Empty Words

I’m knee-deep in drafting the SoSNC voter guide this week, and one thing that we’re be looking for is legislators who have made statements in support of public education.  But of course, all statements aren’t created equal, and today I’d like to talk about one education-related boast in particular that sticks in my craw (if you read Stu Egan’s piece on bad education talking points, this one topped his list, too):

“Our budget contains more money for education than we have ever spent before.”  It’s an oft-repeated refrain, one we hear both from the General Assembly and from county commissioners, usually as the budgets they tout fall far short of funding even the basic needs of our schools.  This line bothers me not just because it is meaningless on its face, but also because of what it says about the people who say it and about their attitude toward public education.

First, on its face, the “more than ever before” statement is ridiculous.  If the purpose of a budget is to meet the financial responsibilities of the body creating it, then the success of the budget lies not its its total size, but on its ability actually to fulfill those responsibilities.  In fact, the total size of the budget is irrelevant to its adequacy.  Think about it — if my electric bill goes up because electricity has gotten more expensive and the summer’s been hot,  what happens if I send Duke Energy a check for 60% of my bill and a note saying it’s more than I’ve ever spent before?  I’ll get my electricity turned off.   The relative size of the bill matters not at all, only that it is paid.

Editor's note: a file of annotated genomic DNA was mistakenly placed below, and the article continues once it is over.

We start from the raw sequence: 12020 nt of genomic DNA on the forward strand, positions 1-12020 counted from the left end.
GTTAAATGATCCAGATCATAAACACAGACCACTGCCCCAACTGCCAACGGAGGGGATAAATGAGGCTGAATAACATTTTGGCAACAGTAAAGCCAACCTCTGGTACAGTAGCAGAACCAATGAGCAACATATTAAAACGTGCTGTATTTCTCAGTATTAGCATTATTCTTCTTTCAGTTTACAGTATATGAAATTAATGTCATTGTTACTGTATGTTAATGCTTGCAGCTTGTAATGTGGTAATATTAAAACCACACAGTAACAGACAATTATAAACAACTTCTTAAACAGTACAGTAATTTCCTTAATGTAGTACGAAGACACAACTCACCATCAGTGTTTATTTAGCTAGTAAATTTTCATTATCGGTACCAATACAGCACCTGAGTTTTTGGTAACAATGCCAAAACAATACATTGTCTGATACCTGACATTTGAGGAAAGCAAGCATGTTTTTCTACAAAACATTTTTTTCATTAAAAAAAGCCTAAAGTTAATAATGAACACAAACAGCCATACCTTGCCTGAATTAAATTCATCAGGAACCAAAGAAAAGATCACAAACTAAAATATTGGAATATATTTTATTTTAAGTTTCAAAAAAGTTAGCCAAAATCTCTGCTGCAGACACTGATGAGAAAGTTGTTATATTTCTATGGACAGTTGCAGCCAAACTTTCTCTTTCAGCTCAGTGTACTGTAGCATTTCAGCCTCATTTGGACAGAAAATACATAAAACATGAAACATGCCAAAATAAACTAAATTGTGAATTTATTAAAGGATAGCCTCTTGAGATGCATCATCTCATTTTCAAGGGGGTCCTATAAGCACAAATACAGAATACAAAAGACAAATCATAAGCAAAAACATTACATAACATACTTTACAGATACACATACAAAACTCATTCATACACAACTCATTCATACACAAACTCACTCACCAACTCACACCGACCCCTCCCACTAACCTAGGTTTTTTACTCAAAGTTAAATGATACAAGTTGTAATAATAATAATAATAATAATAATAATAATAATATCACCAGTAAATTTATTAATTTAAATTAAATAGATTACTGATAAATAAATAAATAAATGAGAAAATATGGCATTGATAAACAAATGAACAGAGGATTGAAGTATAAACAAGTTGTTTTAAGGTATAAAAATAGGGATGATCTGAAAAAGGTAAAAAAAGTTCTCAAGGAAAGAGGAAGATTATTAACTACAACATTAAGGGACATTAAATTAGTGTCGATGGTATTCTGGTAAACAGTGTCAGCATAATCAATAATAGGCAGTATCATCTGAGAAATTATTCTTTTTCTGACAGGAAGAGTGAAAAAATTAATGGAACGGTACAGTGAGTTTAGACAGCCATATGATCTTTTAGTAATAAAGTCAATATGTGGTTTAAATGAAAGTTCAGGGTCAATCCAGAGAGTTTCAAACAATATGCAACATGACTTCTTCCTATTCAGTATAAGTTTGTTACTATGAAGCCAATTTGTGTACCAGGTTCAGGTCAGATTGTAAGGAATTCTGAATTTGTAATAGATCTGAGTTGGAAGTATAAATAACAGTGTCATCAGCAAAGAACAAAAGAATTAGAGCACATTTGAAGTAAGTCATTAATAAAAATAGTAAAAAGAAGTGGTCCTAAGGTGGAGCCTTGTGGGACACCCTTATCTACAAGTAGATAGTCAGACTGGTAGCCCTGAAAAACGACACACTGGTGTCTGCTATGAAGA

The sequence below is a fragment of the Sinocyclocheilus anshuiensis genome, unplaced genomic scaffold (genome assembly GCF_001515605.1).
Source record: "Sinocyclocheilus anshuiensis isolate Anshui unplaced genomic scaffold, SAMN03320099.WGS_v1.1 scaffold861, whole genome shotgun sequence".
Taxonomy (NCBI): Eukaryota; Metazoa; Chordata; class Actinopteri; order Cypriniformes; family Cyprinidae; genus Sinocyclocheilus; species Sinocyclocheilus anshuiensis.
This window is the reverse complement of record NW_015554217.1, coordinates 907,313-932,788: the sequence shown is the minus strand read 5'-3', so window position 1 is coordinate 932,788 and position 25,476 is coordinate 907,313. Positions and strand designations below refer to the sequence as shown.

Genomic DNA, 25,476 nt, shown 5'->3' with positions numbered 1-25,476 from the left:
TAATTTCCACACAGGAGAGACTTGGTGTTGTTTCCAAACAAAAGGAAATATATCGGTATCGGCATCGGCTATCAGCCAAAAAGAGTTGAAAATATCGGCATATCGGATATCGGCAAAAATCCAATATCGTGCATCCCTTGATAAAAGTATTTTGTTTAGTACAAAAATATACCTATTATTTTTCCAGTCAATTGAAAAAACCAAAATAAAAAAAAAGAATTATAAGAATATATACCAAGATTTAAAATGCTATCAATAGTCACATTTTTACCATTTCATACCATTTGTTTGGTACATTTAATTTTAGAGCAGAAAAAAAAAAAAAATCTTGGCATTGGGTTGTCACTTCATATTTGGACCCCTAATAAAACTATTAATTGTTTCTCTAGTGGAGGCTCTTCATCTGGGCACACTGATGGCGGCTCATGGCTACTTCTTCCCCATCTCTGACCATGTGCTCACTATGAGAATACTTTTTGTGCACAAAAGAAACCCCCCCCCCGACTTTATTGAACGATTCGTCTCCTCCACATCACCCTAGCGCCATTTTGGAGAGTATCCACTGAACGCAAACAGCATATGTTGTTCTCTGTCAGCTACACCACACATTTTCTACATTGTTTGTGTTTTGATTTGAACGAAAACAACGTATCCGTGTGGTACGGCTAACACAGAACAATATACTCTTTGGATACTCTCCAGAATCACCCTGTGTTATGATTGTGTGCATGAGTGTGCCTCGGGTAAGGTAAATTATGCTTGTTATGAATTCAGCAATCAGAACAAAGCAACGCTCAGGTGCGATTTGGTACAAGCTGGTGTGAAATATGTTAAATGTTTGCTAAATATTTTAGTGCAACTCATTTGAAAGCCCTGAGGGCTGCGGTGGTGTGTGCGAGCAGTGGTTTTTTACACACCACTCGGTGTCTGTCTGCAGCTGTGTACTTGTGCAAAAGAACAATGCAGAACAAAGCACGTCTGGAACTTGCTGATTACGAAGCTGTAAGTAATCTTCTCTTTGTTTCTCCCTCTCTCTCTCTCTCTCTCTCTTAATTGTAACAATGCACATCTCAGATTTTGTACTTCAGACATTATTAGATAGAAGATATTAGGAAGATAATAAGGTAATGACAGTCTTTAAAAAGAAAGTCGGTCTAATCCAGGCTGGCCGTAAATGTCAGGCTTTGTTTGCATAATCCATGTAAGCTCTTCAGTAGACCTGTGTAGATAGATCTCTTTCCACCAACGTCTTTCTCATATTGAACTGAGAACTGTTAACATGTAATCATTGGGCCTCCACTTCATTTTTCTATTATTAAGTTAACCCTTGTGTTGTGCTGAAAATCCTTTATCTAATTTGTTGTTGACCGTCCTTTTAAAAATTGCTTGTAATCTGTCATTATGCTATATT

But beyond its silliness, the statement is also revealing of a deeper (and concerning) attitude toward public education:  It casts education funding as a choice, not as a responsibility.  If we’re supposed to be grateful for any increase in education spending, no matter how inadequate, then the unstated corollary is that we should be grateful for any education funding at all.   On a state level in particular, this is problematic.

The North Carolina constitution charges the state with providing a free public education to every child in NC.  That means adequate funding for education is literally the least we should expect of the NCGA.  It’s a part of their job so basic that it’s written right into the Constitution.   A budget that falls short of full education funding is a failure, and any legislator presenting such a budget should do so with humility and a darned good explanation.   If, instead, that legislator claims the budget is a success and himself a hero merely because the budget provides some education funds, then either he misunderstands the NCGA’s constitutional responsibility, or is hoping that you do.  Don’t fall for it.

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